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Opinion: Do volunteers make things worse?

Volunteer programs often offer little social value โ€” instead they're a form of poverty voyeurism.

Brazil favela
Tourists walk in a favela tour in Santa Marta, one of Rio's oldest slums, Dec. 7, 2009. (Spencer Platt/Getty Images)

BROOKLYN, New York — It’s become a popular mode of travel for the well-to-do: volunteering in the world’s slums in hopes of giving something back.

Young travelers in particular flock to such programs as a way to experience a different culture.

The website of the popular international volunteer program I-to-I reads, “You can make a real difference at a grassroots level, equipping children and adults with the language skills necessary to build better and brighter futures. The projects play an important role in helping them to find alternatives to a life of violence and crime.”

Yet despite the good intentions, the social value of these programs is questionable. It’s easy to wonder whether they’re not just a sophisticated form of poverty voyeurism.

I recently volunteered in Rio de Janeiro, Brazil, where international volunteer programs constitute a growing percentage of the tourism industry.

There I had the opportunity to work alongside a number of international travelers donating their time. Each of us had been seduced, to some degree, by the program's savvy marketing, which led us to believe we were stepping into a well-organized and meaningful program. But volunteering involved a great deal more than just our time; each of us was paying a hefty amount to work in the favela. And the bill wasn’t cheap.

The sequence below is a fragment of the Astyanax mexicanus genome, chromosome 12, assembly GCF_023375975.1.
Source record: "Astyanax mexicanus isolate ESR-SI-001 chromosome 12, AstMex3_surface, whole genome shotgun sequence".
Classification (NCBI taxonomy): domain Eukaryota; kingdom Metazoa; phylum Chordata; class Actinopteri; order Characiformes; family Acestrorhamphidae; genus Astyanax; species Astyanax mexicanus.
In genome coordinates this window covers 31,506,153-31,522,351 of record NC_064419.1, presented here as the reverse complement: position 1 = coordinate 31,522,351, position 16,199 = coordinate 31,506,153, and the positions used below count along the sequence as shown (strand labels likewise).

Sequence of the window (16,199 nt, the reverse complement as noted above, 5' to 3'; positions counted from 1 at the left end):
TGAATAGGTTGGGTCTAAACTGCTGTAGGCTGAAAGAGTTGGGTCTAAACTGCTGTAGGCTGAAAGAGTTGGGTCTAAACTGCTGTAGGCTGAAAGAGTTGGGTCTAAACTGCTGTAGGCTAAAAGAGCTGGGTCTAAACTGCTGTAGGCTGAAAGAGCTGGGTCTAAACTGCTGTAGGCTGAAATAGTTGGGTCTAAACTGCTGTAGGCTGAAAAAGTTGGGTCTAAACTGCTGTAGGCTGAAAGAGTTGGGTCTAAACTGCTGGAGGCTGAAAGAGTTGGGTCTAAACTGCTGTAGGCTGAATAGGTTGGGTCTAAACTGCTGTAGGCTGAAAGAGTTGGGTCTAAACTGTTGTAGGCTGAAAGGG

For many young people, steep volunteer placement fees (though not the program I traveled with, I scoped out I-to-I’s website and found that their placements begin at $1,649 for two weeks) come with a promise of support. But after just a few days in Rio, it became clear that many of these promises often go unfulfilled.

During my five weeks in Rio, the only assistance I was offered was an hour-long orientation and the name and address of my volunteer site. Other volunteers expressed a similar sense of abandonment. In one instance, a group of women with whom I worked were targeted in a violent mugging. When they attempted to contact the program’s staff — all of whom had assured us they would be available at all hours — no one was to be found. Administrators did not acknowledge the incident until late the next day, after a police report had been filed.

An acquaintance of mine, a post-doctoral fellow doing fieldwork in Rio who asked that his name be withheld, criticized the fact that wealthy Rio residents control the fees and volunteer placements rather than the communities themselves. The coordinators, he noted, “are never there themselves, but still make money from the fact that they have poor neighbors.”

Others felt as though their presence was superfluous, as the best programs were those that were run by community members for one another. One volunteer from Queens, who also asked to remain anonymous, reflected, “It wasn't clear what role we foreigners were to take on. I felt as if we were adult toys. Yes, I could get on the ground and play with children, but what was the point?”